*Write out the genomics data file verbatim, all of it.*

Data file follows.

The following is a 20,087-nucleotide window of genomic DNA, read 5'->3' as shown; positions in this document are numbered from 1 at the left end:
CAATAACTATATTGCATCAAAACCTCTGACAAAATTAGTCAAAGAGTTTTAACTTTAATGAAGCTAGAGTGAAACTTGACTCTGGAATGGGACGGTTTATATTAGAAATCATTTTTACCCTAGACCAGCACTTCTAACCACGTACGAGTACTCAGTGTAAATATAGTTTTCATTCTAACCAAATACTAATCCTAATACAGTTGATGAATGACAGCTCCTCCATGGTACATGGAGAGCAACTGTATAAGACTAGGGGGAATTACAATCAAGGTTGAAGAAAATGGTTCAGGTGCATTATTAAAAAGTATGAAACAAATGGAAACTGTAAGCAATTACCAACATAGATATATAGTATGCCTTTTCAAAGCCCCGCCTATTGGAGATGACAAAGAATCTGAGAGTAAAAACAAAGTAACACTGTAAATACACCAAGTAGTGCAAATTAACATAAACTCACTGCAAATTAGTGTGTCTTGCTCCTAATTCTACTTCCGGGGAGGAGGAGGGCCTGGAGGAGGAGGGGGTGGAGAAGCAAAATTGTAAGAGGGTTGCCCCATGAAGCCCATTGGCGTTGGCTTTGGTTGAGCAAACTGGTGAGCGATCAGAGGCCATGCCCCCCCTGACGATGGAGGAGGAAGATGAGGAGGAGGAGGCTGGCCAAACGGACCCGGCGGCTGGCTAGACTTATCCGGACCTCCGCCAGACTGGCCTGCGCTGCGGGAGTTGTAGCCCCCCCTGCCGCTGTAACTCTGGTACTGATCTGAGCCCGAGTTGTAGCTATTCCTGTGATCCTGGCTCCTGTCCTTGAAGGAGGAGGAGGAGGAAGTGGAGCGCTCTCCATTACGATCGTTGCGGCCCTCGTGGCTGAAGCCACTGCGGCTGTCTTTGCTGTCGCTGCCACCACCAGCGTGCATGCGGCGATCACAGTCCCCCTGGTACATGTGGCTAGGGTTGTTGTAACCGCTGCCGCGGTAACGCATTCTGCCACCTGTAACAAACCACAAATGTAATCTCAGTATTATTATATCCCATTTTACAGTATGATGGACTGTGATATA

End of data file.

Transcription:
The following is a 20,087-nucleotide window of genomic DNA, read 5'->3' as shown; positions in this document are numbered from 1 at the left end:
CAATAACTATATTGCATCAAAACCTCTGACAAAATTAGTCAAAGAGTTTTAACTTTAATGAAGCTAGAGTGAAACTTGACTCTGGAATGGGACGGTTTATATTAGAAATCATTTTTACCCTAGACCAGCACTTCTAACCACGTACGAGTACTCAGTGTAAATATAGTTTTCATTCTAACCAAATACTAATCCTAATACAGTTGATGAATGACAGCTCCTCCATGGTACATGGAGAGCAACTGTATAAGACTAGGGGGAATTACAATCAAGGTTGAAGAAAATGGTTCAGGTGCATTATTAAAAAGTATGAAACAAATGGAAACTGTAAGCAATTACCAACATAGATATATAGTATGCCTTTTCAAAGCCCCGCCTATTGGAGATGACAAAGAATCTGAGAGTAAAAACAAAGTAACACTGTAAATACACCAAGTAGTGCAAATTAACATAAACTCACTGCAAATTAGTGTGTCTTGCTCCTAATTCTACTTCCGGGGAGGAGGAGGGCCTGGAGGAGGAGGGGGTGGAGAAGCAAAATTGTAAGAGGGTTGCCCCATGAAGCCCATTGGCGTTGGCTTTGGTTGAGCAAACTGGTGAGCGATCAGAGGCCATGCCCCCCCTGACGATGGAGGAGGAAGATGAGGAGGAGGAGGCTGGCCAAACGGACCCGGCGGCTGGCTAGACTTATCCGGACCTCCGCCAGACTGGCCTGCGCTGCGGGAGTTGTAGCCCCCCCTGCCGCTGTAACTCTGGTACTGATCTGAGCCCGAGTTGTAGCTATTCCTGTGATCCTGGCTCCTGTCCTTGAAGGAGGAGGAGGAGGAAGTGGAGCGCTCTCCATTACGATCGTTGCGGCCCTCGTGGCTGAAGCCACTGCGGCTGTCTTTGCTGTCGCTGCCACCACCAGCGTGCATGCGGCGATCACAGTCCCCCTGGTACATGTGGCTAGGGTTGTTGTAACCGCTGCCGCGGTAACGCATTCTGCCACCTGTAACAAACCACAAATGTAATCTCAGTATTATTATATCCCATTTTACAGTATGATGGACTGTGATATA